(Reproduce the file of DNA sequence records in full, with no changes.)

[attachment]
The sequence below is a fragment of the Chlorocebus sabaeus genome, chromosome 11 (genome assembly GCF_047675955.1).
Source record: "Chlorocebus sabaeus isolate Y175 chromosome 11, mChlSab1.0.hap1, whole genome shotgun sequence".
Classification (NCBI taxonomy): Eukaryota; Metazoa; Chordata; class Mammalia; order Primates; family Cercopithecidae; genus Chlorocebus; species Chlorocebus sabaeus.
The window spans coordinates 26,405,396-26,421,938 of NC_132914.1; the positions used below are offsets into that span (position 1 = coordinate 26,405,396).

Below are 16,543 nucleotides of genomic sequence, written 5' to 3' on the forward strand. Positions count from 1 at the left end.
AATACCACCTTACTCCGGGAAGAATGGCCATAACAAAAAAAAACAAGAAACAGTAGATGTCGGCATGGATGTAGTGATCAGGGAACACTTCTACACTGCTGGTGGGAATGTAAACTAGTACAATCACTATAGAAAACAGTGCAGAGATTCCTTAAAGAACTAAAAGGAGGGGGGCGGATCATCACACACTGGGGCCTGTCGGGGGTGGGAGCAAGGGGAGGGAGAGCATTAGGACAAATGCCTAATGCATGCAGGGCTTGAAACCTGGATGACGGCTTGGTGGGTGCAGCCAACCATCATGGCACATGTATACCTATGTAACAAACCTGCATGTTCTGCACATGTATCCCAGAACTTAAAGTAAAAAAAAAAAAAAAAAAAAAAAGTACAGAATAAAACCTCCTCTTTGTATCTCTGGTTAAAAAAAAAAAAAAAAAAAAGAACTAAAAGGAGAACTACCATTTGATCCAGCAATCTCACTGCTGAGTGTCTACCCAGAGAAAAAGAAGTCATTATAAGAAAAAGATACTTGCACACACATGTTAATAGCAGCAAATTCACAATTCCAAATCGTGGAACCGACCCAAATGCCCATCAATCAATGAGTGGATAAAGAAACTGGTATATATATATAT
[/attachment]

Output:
The sequence below is a fragment of the Chlorocebus sabaeus genome, chromosome 11 (genome assembly GCF_047675955.1).
Source record: "Chlorocebus sabaeus isolate Y175 chromosome 11, mChlSab1.0.hap1, whole genome shotgun sequence".
Classification (NCBI taxonomy): Eukaryota; Metazoa; Chordata; class Mammalia; order Primates; family Cercopithecidae; genus Chlorocebus; species Chlorocebus sabaeus.
The window spans coordinates 26,405,396-26,421,938 of NC_132914.1; the positions used below are offsets into that span (position 1 = coordinate 26,405,396).

Below are 16,543 nucleotides of genomic sequence, written 5' to 3' on the forward strand. Positions count from 1 at the left end.
AATACCACCTTACTCCGGGAAGAATGGCCATAACAAAAAAAAACAAGAAACAGTAGATGTCGGCATGGATGTAGTGATCAGGGAACACTTCTACACTGCTGGTGGGAATGTAAACTAGTACAATCACTATAGAAAACAGTGCAGAGATTCCTTAAAGAACTAAAAGGAGGGGGGCGGATCATCACACACTGGGGCCTGTCGGGGGTGGGAGCAAGGGGAGGGAGAGCATTAGGACAAATGCCTAATGCATGCAGGGCTTGAAACCTGGATGACGGCTTGGTGGGTGCAGCCAACCATCATGGCACATGTATACCTATGTAACAAACCTGCATGTTCTGCACATGTATCCCAGAACTTAAAGTAAAAAAAAAAAAAAAAAAAAAAAGTACAGAATAAAACCTCCTCTTTGTATCTCTGGTTAAAAAAAAAAAAAAAAAAAAGAACTAAAAGGAGAACTACCATTTGATCCAGCAATCTCACTGCTGAGTGTCTACCCAGAGAAAAAGAAGTCATTATAAGAAAAAGATACTTGCACACACATGTTAATAGCAGCAAATTCACAATTCCAAATCGTGGAACCGACCCAAATGCCCATCAATCAATGAGTGGATAAAGAAACTGGTATATATATATAT